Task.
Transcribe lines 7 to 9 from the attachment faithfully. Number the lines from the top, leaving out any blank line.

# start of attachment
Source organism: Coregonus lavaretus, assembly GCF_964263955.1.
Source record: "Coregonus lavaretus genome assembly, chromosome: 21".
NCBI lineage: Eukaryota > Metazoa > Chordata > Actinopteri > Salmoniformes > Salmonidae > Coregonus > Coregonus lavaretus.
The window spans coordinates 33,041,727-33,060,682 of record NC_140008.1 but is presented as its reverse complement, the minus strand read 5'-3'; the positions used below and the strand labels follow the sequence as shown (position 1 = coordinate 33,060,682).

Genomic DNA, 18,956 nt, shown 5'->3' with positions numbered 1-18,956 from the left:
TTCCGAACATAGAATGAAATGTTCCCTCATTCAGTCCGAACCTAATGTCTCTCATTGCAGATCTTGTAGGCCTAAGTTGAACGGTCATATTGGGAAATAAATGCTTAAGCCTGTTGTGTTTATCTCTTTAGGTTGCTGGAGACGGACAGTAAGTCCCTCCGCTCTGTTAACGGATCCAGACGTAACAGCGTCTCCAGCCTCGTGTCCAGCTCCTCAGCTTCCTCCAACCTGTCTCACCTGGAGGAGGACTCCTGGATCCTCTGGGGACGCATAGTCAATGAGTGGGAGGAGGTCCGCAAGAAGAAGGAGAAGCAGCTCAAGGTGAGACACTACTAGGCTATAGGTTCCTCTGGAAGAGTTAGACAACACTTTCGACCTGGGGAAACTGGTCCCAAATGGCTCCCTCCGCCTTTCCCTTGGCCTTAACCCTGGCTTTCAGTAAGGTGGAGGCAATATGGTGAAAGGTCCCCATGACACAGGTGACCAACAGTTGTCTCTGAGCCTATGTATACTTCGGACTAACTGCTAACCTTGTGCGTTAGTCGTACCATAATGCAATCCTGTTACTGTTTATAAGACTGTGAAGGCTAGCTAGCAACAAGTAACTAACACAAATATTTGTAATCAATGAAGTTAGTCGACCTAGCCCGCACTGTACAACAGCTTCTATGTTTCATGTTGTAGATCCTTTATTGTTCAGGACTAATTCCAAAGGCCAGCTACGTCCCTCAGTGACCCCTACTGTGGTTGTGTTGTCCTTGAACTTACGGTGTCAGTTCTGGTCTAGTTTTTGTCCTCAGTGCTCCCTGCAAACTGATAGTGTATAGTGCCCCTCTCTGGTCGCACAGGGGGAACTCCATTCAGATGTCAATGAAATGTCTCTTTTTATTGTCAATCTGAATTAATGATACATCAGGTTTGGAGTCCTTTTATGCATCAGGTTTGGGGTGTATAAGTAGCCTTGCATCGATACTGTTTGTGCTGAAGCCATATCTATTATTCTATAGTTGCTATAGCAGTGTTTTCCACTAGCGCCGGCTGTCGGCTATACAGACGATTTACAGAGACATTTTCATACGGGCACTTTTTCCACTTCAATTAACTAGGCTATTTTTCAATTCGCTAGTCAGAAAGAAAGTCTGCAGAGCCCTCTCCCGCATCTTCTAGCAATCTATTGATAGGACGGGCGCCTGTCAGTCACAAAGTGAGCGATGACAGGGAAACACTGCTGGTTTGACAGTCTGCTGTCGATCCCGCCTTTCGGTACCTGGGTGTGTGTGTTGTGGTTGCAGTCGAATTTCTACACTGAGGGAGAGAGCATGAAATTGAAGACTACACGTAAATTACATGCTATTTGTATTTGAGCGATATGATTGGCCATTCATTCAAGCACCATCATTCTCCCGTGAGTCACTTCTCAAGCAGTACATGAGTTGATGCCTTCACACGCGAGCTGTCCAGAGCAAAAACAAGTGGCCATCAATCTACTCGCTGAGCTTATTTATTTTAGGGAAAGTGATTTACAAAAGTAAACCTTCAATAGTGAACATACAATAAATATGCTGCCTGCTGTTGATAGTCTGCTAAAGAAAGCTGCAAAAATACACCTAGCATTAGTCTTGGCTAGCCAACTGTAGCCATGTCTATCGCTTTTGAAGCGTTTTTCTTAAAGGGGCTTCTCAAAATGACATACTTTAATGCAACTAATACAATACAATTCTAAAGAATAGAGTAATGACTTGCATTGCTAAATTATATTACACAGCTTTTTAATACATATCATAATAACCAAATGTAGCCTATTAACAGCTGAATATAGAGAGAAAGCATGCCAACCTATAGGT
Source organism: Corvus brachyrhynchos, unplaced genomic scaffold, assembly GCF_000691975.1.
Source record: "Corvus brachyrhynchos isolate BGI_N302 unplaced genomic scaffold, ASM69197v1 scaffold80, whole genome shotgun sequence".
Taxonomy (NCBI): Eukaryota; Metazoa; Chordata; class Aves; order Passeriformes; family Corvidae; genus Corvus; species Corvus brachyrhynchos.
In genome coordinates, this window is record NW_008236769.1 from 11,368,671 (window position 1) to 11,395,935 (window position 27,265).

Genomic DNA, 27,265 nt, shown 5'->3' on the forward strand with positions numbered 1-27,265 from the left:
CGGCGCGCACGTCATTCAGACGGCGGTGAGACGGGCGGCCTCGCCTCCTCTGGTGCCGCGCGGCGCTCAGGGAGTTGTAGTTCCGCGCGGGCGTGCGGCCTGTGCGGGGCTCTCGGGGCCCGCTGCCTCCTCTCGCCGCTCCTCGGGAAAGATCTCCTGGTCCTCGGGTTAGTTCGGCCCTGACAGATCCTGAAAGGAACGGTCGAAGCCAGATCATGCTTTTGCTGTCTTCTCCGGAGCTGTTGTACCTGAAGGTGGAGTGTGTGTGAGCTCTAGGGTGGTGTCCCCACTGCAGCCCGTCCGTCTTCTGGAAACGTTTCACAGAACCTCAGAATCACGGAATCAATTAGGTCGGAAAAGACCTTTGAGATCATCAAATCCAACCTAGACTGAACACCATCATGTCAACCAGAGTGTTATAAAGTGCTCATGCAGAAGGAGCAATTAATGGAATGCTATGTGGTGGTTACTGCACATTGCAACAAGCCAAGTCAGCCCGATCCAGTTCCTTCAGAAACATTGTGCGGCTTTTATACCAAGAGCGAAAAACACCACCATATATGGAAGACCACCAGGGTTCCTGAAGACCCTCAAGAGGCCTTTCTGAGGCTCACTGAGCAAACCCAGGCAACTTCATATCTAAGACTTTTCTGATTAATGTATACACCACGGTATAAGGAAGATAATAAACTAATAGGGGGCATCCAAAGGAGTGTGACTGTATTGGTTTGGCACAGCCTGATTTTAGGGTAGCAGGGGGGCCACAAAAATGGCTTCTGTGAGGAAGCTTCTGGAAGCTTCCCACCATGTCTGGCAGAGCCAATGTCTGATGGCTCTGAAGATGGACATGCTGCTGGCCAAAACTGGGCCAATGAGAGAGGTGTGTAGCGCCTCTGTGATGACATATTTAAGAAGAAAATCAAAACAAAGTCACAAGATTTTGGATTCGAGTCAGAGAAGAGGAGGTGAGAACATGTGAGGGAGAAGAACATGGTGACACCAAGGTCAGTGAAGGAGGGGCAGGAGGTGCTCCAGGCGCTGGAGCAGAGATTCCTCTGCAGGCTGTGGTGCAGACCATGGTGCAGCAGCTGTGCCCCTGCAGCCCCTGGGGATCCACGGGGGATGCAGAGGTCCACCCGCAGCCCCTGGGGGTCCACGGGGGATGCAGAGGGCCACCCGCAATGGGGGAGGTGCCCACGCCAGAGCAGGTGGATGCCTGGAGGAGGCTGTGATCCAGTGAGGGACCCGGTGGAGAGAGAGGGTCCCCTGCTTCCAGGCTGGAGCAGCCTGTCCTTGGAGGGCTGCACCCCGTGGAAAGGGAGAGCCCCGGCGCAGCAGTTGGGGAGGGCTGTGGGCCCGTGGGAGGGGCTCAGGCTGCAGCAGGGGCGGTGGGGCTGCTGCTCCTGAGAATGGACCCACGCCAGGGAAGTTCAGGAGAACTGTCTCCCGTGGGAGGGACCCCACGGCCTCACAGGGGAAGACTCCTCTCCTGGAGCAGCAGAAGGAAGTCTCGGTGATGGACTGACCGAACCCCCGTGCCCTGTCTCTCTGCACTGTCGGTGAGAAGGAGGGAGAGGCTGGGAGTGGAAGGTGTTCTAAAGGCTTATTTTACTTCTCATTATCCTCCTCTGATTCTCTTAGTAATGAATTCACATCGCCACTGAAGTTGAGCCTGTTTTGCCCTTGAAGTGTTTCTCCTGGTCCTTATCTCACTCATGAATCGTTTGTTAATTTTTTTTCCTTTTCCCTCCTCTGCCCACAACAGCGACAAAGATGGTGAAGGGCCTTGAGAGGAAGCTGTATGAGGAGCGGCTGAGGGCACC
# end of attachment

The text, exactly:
Source organism: Corvus brachyrhynchos, unplaced genomic scaffold, assembly GCF_000691975.1.
Source record: "Corvus brachyrhynchos isolate BGI_N302 unplaced genomic scaffold, ASM69197v1 scaffold80, whole genome shotgun sequence".
Taxonomy (NCBI): Eukaryota; Metazoa; Chordata; class Aves; order Passeriformes; family Corvidae; genus Corvus; species Corvus brachyrhynchos.